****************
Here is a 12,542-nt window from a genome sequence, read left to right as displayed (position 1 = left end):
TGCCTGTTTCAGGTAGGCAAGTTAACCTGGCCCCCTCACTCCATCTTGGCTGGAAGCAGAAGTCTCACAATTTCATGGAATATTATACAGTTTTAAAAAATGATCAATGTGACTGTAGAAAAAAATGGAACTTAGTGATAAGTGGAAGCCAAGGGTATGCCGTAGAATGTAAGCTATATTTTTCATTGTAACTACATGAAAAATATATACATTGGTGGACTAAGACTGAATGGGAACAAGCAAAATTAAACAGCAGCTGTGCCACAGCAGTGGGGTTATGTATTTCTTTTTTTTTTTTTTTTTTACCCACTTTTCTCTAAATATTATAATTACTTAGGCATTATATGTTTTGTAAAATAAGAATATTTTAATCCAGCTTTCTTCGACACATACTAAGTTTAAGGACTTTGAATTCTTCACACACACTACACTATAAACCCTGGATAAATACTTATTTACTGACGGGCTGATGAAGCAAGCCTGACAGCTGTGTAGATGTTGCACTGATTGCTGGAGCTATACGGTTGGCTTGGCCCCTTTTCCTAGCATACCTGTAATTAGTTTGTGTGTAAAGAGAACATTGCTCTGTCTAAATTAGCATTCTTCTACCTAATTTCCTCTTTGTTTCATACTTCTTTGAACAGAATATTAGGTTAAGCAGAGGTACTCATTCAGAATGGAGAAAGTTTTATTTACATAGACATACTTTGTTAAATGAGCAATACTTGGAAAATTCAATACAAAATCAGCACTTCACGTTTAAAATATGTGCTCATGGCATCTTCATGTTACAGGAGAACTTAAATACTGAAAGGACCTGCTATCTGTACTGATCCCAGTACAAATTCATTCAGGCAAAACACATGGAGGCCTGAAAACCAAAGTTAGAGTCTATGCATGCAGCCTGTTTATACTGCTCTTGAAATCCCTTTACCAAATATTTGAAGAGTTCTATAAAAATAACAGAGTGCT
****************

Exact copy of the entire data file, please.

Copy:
Here is a 12,542-nt window from a genome sequence, read left to right as displayed (position 1 = left end):
TGCCTGTTTCAGGTAGGCAAGTTAACCTGGCCCCCTCACTCCATCTTGGCTGGAAGCAGAAGTCTCACAATTTCATGGAATATTATACAGTTTTAAAAAATGATCAATGTGACTGTAGAAAAAAATGGAACTTAGTGATAAGTGGAAGCCAAGGGTATGCCGTAGAATGTAAGCTATATTTTTCATTGTAACTACATGAAAAATATATACATTGGTGGACTAAGACTGAATGGGAACAAGCAAAATTAAACAGCAGCTGTGCCACAGCAGTGGGGTTATGTATTTCTTTTTTTTTTTTTTTTTTACCCACTTTTCTCTAAATATTATAATTACTTAGGCATTATATGTTTTGTAAAATAAGAATATTTTAATCCAGCTTTCTTCGACACATACTAAGTTTAAGGACTTTGAATTCTTCACACACACTACACTATAAACCCTGGATAAATACTTATTTACTGACGGGCTGATGAAGCAAGCCTGACAGCTGTGTAGATGTTGCACTGATTGCTGGAGCTATACGGTTGGCTTGGCCCCTTTTCCTAGCATACCTGTAATTAGTTTGTGTGTAAAGAGAACATTGCTCTGTCTAAATTAGCATTCTTCTACCTAATTTCCTCTTTGTTTCATACTTCTTTGAACAGAATATTAGGTTAAGCAGAGGTACTCATTCAGAATGGAGAAAGTTTTATTTACATAGACATACTTTGTTAAATGAGCAATACTTGGAAAATTCAATACAAAATCAGCACTTCACGTTTAAAATATGTGCTCATGGCATCTTCATGTTACAGGAGAACTTAAATACTGAAAGGACCTGCTATCTGTACTGATCCCAGTACAAATTCATTCAGGCAAAACACATGGAGGCCTGAAAACCAAAGTTAGAGTCTATGCATGCAGCCTGTTTATACTGCTCTTGAAATCCCTTTACCAAATATTTGAAGAGTTCTATAAAAATAACAGAGTGCT